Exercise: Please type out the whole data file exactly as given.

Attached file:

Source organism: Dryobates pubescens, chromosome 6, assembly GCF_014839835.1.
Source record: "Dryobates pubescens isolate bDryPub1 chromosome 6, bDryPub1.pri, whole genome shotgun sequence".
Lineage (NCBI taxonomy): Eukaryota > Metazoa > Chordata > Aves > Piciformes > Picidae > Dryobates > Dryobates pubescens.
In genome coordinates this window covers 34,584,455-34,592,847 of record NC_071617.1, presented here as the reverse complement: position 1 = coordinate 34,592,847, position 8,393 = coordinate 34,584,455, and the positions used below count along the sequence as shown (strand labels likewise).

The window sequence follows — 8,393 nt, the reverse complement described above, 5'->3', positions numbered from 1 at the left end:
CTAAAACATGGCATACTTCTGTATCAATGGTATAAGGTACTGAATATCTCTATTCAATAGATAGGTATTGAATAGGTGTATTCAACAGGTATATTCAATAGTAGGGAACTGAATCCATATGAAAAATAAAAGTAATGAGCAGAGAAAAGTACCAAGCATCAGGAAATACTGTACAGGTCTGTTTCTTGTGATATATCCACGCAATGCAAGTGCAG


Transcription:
Source organism: Dryobates pubescens, chromosome 6, assembly GCF_014839835.1.
Source record: "Dryobates pubescens isolate bDryPub1 chromosome 6, bDryPub1.pri, whole genome shotgun sequence".
Lineage (NCBI taxonomy): Eukaryota > Metazoa > Chordata > Aves > Piciformes > Picidae > Dryobates > Dryobates pubescens.
In genome coordinates this window covers 34,584,455-34,592,847 of record NC_071617.1, presented here as the reverse complement: position 1 = coordinate 34,592,847, position 8,393 = coordinate 34,584,455, and the positions used below count along the sequence as shown (strand labels likewise).

The window sequence follows — 8,393 nt, the reverse complement described above, 5'->3', positions numbered from 1 at the left end:
CTAAAACATGGCATACTTCTGTATCAATGGTATAAGGTACTGAATATCTCTATTCAATAGATAGGTATTGAATAGGTGTATTCAACAGGTATATTCAATAGTAGGGAACTGAATCCATATGAAAAATAAAAGTAATGAGCAGAGAAAAGTACCAAGCATCAGGAAATACTGTACAGGTCTGTTTCTTGTGATATATCCACGCAATGCAAGTGCAG